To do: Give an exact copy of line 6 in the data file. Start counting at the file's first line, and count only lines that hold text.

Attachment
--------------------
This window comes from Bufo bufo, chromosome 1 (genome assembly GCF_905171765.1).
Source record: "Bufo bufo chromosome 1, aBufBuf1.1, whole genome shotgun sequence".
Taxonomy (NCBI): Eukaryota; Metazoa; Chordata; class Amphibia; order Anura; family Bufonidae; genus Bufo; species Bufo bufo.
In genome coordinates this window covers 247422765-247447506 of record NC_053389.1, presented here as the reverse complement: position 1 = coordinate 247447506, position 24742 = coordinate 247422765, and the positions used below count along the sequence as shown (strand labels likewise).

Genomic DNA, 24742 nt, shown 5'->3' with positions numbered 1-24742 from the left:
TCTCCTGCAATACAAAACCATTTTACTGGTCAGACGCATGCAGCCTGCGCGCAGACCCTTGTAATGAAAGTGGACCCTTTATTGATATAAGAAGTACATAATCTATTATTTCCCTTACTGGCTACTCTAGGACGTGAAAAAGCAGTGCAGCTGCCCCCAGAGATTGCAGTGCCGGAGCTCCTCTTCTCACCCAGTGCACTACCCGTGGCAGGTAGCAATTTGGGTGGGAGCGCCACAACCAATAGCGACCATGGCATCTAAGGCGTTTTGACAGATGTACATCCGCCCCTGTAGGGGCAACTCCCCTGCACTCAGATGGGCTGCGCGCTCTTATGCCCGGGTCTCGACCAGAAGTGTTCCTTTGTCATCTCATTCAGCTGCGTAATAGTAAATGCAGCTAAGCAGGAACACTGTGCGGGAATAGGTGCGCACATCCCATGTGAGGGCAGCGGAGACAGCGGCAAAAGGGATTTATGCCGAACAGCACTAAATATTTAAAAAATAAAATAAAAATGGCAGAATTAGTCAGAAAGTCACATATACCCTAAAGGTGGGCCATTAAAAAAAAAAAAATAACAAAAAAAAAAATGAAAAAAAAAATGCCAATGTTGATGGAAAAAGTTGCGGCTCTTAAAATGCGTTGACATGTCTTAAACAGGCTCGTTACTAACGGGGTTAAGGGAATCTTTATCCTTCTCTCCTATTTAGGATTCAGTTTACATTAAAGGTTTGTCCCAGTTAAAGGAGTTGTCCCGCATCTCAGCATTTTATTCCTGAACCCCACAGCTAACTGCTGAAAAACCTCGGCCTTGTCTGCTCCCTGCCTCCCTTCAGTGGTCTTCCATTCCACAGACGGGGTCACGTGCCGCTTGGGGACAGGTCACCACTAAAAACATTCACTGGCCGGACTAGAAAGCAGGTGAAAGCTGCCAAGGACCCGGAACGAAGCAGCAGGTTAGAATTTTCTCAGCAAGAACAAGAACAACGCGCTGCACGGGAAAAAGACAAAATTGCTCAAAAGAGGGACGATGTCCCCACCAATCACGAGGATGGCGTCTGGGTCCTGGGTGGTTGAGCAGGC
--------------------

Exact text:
TCTCCTGCAATACAAAACCATTTTACTGGTCAGACGCATGCAGCCTGCGCGCAGACCCTTGTAATGAAAGTGGACCCTTTATTGATATAAGAAGTACATAATCTATTATTTCCCTTACTGGCTACTCTAGGACGTGAAAAAGCAGTGCAGCTGCCCCCAGAGATTGCAGTGCCGGAGCTCCTCTTCTCACCCAGTGCACTACCCGTGGCAGGTAGCAATTTGGGTGGGAGCGCCACAACCAATAGCGACCATGGCATCTAAGGCGTTTTGACAGATGTACATCCGCCCCTGTAGGGGCAACTCCCCTGCACTCAGATGGGCTGCGCGCTCTTATGCCCGGGTCTCGACCAGAAGTGTTCCTTTGTCATCTCATTCAGCTGCGTAATAGTAAATGCAGCTAAGCAGGAACACTGTGCGGGAATAGGTGCGCACATCCCATGTGAGGGCAGCGGAGACAGCGGCAAAAGGGATTTATGCCGAACAGCACTAAATATTTAAAAAATAAAATAAAAATGGCAGAATTAGTCAGAAAGTCACATATACCCTAAAGGTGGGCCATTAAAAAAAAAAAAATAACAAAAAAAAAAATGAAAAAAAAAATGCCAATGTTGATGGAAAAAGTTGCGGCTCTTAAAATGCGTTGACATGTCTTAAACAGGCTCGTTACTAACGGGGTTAAGGGAATCTTTATCCTTCTCTCCTATTTAGGATTCAGTTTACATTAAAGGTTTGTCCCAGTTAAAGGAGTTGTCCCGCATCTCAGCATTTTATTCCTGAACCCCACAGCTAACTGCTGAAAAACCTCGGCCTTGTCTGCTCCCTGCCTCCCTTCAGTGGTCTTCCATTCCACAGACGGGGTCACGTGCCGCTTGGGGACAGGTCACCACTAAAAACATTCACTGGCCGGACTAGAAAGCAGGTGAAAGCTGCCAAGGACCCGGAACGAAGCAGCAGGTTAGAATTTTCTCAGCAAGAACAAGAACAACGCGCTGCACGGGAAAAAGACAAAATTGCTCAAAAGAGGGACGATGTCCCCACCAATCACGAGGATGGCGTCTGGGTCCTGGGTGGTTGAGCAGGC